World Bulletin / News Desk
The new government in Athens will not "rock the boat" when it comes to Turkey and the Cyprus issue, according to Greece analysts speaking in Istanbul on Wednesday.
As Greece’s newly-elected charismatic prime minister visits Germany and Brussels for in-depth talks, a panel of Greek experts speaking at Kadir Has University today believed there will not be a major change in the country’s foreign policy so long as Athens remains preoccupied with the economy.
It has been just over a week since Greek leader Alexis Tsipras was sworn in at parliament.
He made his first foreign visit to Cyprus -- in keeping with most Greek leaders -- but with one difference: he also met Turkish Cypriots.
"I don't think a positive step should be expected from a government that has such a heavy agenda," says assistant professor of history at Istanbul’s Bogazici University, Vangelis Kechriotis.
Kechriotis adds: "The Turkish public should realize that there are narratives which are necessary for any politician who has recently come to power to keep a certain consensus domestically."
Recalling Tsipras’ remarks in Cyprus on Monday, where he reiterated the Greek position on a bi-zonal, bi-communal federation in eastern Mediterranean island, Kechriotis said: "Media should not jump on every sentence. He was quoted as saying that ‘the Aegean Sea belongs to its fish,’ which is a first -- no other prime minister would have said this before."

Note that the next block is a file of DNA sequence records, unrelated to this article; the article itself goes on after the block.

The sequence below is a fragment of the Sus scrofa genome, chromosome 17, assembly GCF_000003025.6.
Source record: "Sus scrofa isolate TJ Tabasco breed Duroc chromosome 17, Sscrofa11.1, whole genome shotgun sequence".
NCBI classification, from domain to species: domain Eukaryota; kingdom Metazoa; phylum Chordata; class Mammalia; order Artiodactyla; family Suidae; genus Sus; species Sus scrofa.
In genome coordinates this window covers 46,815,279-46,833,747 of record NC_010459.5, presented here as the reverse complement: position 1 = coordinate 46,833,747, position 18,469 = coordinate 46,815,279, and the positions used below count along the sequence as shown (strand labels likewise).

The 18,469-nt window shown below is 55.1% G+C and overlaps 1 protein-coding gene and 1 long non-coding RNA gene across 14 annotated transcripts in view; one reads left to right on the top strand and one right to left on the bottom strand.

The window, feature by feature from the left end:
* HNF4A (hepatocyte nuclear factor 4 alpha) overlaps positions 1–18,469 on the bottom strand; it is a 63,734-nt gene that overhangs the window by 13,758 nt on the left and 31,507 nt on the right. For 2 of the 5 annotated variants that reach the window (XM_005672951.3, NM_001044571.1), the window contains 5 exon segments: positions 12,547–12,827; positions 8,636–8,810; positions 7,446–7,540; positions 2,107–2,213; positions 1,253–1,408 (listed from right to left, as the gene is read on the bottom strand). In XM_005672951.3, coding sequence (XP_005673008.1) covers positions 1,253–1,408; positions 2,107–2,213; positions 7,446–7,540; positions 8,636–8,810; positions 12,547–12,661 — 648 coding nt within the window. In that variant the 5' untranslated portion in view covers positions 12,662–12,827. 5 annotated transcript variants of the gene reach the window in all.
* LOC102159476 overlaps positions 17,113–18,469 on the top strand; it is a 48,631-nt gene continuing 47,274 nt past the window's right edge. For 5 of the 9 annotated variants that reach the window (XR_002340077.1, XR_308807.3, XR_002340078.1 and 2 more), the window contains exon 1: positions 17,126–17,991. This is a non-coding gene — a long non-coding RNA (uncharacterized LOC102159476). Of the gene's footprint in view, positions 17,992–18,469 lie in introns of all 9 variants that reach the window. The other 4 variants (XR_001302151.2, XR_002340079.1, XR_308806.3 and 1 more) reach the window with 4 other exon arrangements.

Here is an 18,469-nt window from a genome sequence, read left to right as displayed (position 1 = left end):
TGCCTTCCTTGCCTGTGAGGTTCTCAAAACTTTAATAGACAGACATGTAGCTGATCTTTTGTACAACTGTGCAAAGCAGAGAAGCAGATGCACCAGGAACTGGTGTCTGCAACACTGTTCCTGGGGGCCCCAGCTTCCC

In 1996, Turkey and Greece came to the brink of war over two uninhabited islets in the eastern Aegean Sea.
Three years later, they were cooperating with each other in the aftermath of an August 1999 earthquake which hit Turkey, but which seemingly drastically improved bilateral relations.
However, the new leftist government’s defense minister’s first action days after he took office was to lay flowers on the disputed islets.
According to associate professor on international relations from Kadir Has University, Dimitrios Triantaphyllou, there are two people in the new government he describes as "problematic."
"One is the minister of defense who is a hardliner," he claims. "The other is the foreign minister who is also a bit nationalistic in some of the things he said."
Nevertheless, Triantaphyllou says: "Greece is not going rock the boat. I don’t see fundamental change."
"I don't think Tsipras said anything different -- in Cyprus -- than what the previous governments have said," he says.
Pointing to Greece’s economic problems, Triantaphyllou says: "These are not normal times for Greece and Greece has been marginalized in Europe."
Kostas Ifandis, an international relations expert at Bogazici University also believes there "will be no notable change in Greek-Turkish relations."
Ifandis underlines the leftist anti-austerity party Syriza’s election campaign was mainly about Greece’s economy.
"Foreign policy was not a topic in the election campaign," Ifandis says.
"I don't think there will be a major change in Greece’s foreign policy and this is because the priorities are different now."